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Behind closed doors, Republicans add a new tax break for the rich

The American mainstream told Congress not to give the wealthy another tax break. In response, Republicans are making their tax plan even more regressive.
The dome of the U.S. Capitol Building is reflected in a puddle on a rainy morning in Washington.
The dome of the U.S. Capitol Building is reflected in a puddle on a rainy morning in Washington.

Donald Trump and his team insisted that any Republican tax plan lower the corporate rate from 35% to 20%. The president declared publicly that the 20% rate was "very much a red line" he would not cross. Trump's Treasury secretary, Steven Mnuchin, added soon after, "The president's number one issue that is not negotiable is 20% corporate taxes."

GOP lawmakers have reportedly agreed to cross Trump's "red line," though the White House won't mind -- because the president will approve of where the money's going.

Republicans in the House and Senate have reached an agreement in principle on their sweeping tax package that will slash individual and corporate rates, White House and GOP sources said Wednesday.Once the details are ironed out, Republicans hope to have a vote in the Senate first, then the House, with the legislation done in Congress by next Wednesday, a White House official said. It can then be sent to President Donald Trump for his signature.Two Republican sources familiar with the outlines of the deal confirmed to NBC News that the corporate tax rate would be cut to 21 percent, while the top tax rate for individuals would drop to 37 percent from 39.6 percent.

At face value, this is a difficult move to defend. The Republican tax plan is already wildly unpopular with the American mainstream in large part because the public believes -- accurately -- that the plan is stacked to favor the wealthy. In response, GOP officials met behind closed doors and agreed to ... wait for it ... cut taxes for the wealthy even more.

All of this also belies the White House's assurances that the Republican blueprint isn't a giant giveaway to the richest Americans. That rhetoric was absurd before the revised version of the GOP plan, and it's even more ridiculous now.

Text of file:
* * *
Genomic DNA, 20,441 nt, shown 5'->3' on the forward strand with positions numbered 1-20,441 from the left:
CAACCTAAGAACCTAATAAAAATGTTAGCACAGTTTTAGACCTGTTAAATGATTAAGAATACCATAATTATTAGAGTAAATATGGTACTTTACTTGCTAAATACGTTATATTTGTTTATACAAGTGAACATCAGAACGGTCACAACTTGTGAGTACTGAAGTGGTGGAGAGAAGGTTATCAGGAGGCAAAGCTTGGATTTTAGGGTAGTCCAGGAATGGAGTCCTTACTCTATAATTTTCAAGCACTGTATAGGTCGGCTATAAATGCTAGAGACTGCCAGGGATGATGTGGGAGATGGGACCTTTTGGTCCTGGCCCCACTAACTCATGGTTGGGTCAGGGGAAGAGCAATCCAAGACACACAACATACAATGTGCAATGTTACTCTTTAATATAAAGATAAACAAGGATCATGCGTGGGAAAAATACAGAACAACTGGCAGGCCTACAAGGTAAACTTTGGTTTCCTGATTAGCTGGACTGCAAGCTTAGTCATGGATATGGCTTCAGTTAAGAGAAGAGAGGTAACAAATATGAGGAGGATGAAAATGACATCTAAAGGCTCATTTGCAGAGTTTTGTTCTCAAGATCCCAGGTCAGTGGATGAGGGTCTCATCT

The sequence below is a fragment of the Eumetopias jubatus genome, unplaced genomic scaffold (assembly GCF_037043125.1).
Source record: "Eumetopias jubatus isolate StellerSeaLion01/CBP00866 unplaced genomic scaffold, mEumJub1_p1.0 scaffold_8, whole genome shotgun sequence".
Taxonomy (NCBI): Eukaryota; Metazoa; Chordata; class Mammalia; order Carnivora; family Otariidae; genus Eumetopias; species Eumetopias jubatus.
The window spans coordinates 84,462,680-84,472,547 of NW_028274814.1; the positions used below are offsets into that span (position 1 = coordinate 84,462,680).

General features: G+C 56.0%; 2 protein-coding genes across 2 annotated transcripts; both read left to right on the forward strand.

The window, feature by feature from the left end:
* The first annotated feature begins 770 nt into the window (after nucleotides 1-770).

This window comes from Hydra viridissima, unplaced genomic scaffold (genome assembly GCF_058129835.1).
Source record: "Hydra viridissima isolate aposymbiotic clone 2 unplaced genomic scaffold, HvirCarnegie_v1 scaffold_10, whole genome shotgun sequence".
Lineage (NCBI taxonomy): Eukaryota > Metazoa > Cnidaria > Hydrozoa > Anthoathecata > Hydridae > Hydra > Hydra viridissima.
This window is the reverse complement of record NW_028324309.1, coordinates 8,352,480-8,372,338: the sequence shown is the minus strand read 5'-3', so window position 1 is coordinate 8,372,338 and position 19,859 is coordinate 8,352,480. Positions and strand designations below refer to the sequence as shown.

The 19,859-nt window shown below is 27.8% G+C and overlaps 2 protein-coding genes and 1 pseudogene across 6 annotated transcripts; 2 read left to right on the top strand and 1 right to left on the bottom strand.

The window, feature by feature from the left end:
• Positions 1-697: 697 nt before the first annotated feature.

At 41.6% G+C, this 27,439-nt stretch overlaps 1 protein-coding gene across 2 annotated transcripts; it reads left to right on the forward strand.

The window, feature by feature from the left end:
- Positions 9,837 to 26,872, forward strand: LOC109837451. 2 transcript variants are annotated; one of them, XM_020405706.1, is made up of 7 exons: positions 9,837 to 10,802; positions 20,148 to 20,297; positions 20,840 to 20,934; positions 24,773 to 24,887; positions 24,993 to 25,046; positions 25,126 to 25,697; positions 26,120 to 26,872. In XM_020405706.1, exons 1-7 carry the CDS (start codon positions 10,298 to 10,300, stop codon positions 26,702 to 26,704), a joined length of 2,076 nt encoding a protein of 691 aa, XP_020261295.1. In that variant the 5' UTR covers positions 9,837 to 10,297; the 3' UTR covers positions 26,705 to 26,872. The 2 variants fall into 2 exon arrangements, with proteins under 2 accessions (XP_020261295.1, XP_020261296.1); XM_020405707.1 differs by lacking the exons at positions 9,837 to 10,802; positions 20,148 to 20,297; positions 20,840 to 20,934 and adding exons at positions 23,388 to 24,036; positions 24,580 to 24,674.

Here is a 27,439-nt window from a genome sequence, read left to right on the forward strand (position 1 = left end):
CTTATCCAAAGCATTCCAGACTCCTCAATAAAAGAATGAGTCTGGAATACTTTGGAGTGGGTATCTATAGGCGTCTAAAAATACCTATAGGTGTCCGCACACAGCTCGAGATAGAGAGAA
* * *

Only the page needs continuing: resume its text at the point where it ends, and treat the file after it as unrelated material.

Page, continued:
But just below the surface, the politics of this get even messier.

During the recent Senate debate over the tax plan, some senators, including some Republicans, pushed for a slightly smaller corporate tax break in order to help finance other priorities. Sen. Marco Rubio (R-Fla.), for example, took the lead on a proposal that would have lowered the corporate to around 21%, instead of 20%, with the difference going to finance an expanded child tax credit.

GOP leaders, however, refused. The 20% corporate rate was a line in the sand. Republicans, en masse, simply wouldn't tolerate anything higher, no matter how well intentioned various proposals might have been. To go above 20% would be a betrayal of party principles and an attack on future economic growth.

And yet, here we are, watching those same Republicans agree to a 21% corporate rate in order to finance more tax cuts for the Americans who already have the most.

It's modern GOP policymaking in two sentences: Republicans can accept a slightly smaller corporate tax cut to help the rich, but not to help working families. Trump's "red line" can be crossed in order to extend more benefits to those at the top -- but for no other reason.

GOP leaders probably realize that some of their members will think this is a mistake, but those same Republican leaders assume that rank-and-file GOP lawmakers are weak enough to be pushed around. They'll do what they're told and support the party's plan because it's the party's plan.

And by all appearances, those assumptions about members' spinelessness are correct.